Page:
Goldman Sachs has posted its best ever quarter as its dealmaking revenues surged amid a boom in blank cheque companies and the trading bonanza on Wall Street continued.
Goldman Sachs more than doubled revenues to $17.7bn in the first quarter, way ahead of the $12.5bn expected by analysts, on the back of surging performance within its traditional business lines, despite a shift towards new products under chief executive David Solomon. Net income of $6.84bn was up by 464% on the same period in 2020.
The US banking giant’s costs surged as the money it put aside for bonuses and other compensation expenses hit $6bn in the first quarter — an 87% increase on the same period in 2020, which it said was “reflecting strong performance”. This is nearly half the $13.3bn it paid out in compensation for the entire of last year — a 10-year high.
“We have been working hard alongside our clients in preparation for a world beyond the pandemic and a more stable economic environment,” said Solomon in a statement. “Our businesses remain very well positioned to help our clients reposition for the recovery, and that strength is reflected in the record revenues and earnings achieved this quarter.”
The fixed income division of Goldman surged throughout 2020, as Covid-19 provided the market volatility investment banks have craved for years. The unit increased by 31% to $3.9bn in the first quarter of this year, reversing a slowdown seen across the sector in the final three months 2020. Equities trading was up by 68% to $3.7bn, beating sharp gains in the unit also seen at rival JPMorgan. Overall markets revenues were $7.6bn at Goldman, a 47% increase.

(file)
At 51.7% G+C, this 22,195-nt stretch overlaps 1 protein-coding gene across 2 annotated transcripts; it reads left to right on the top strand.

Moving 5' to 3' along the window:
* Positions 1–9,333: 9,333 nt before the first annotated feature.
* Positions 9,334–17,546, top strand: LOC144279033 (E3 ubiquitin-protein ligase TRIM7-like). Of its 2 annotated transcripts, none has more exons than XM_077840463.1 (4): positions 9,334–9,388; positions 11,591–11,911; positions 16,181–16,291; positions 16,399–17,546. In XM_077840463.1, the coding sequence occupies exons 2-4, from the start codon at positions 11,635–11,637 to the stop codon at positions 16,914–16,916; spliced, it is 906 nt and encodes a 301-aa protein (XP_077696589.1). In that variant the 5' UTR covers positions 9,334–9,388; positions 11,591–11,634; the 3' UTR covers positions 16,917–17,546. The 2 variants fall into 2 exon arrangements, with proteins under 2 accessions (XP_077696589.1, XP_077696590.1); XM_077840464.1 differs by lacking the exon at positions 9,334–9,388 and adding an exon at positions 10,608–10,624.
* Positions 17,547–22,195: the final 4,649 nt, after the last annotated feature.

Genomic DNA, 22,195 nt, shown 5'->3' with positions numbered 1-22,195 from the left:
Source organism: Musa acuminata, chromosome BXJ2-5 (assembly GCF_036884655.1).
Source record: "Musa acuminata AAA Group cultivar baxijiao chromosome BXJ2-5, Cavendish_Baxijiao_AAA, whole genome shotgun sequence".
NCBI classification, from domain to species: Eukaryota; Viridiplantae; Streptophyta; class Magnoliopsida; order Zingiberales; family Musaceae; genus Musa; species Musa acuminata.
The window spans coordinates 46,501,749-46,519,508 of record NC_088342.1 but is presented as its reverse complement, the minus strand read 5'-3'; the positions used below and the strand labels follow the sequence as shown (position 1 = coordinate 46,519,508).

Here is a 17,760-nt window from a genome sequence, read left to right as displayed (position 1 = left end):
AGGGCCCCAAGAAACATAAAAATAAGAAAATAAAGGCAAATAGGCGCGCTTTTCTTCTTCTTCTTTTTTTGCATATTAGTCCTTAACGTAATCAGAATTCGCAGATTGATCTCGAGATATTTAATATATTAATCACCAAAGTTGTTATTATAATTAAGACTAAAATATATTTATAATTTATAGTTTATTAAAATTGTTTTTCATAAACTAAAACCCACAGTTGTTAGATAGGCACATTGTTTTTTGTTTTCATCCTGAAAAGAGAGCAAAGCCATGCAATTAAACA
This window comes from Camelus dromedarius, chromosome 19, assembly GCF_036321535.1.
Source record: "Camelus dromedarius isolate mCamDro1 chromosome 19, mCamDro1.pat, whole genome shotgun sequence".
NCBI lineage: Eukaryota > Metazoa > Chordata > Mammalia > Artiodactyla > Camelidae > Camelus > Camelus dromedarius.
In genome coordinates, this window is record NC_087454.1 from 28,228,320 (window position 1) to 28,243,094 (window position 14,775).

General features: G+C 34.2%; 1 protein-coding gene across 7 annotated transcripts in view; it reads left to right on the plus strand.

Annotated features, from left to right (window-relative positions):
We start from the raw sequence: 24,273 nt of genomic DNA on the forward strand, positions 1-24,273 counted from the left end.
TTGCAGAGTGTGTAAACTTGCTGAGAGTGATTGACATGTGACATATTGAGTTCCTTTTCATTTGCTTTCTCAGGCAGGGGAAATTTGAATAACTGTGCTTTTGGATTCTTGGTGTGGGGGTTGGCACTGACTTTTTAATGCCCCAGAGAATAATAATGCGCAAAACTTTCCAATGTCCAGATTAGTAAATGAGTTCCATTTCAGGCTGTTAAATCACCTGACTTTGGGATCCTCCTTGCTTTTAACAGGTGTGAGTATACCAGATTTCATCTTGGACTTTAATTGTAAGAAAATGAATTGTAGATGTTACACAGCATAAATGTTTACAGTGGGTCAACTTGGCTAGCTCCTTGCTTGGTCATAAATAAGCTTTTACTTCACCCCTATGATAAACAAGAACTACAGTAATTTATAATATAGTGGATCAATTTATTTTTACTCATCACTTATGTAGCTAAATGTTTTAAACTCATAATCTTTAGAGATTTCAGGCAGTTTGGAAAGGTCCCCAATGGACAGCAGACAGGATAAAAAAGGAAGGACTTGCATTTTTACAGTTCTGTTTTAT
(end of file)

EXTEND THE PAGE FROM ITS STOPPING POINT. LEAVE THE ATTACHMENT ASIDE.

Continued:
While the trading boom has continued, investment banking fees have surged to record levels during the first quarter to $32.9bn, according to data provider Dealogic.
Solomon said during the bank’s earnings call that the first quarter was “extraordinary”. “I will say that activity levels continue to be elevated,” he added. “From what I would say was a pre-Covid level by a meaningful amount.”
Goldman’s equity capital markets unit, which include its bankers advising on so-called blank cheque companies, was up by 315% to $1.6bn, the best ever quarter for the unit. Special purpose acquisition companies, or Spacs, have surged to unprecedented levels this year, with $96.1bn raised so far in 2021. Solomon had warned earlier this year that the boom was not “sustainable” in the medium term and that the bank would become more selective.
Goldman’s M&A bankers made $1.1bn in the first quarter, up by 43% as appetite for dealmaking has returned in the second half of last year after a pandemic-induced pause. Solomon said that the boom in Spacs would provide a “tailwind” for its M&A business, but that blank cheque companies making acquisitions comprised a “single digit percentage” of activity in the first quarter.
Stephen Scherr, the bank’s chief financial officer, said that the bank had gained market share across its markets and investment banking business this year, particularly in its sales and trading business where there was “very clear consolidation of share among a discrete number of banks in the US.”
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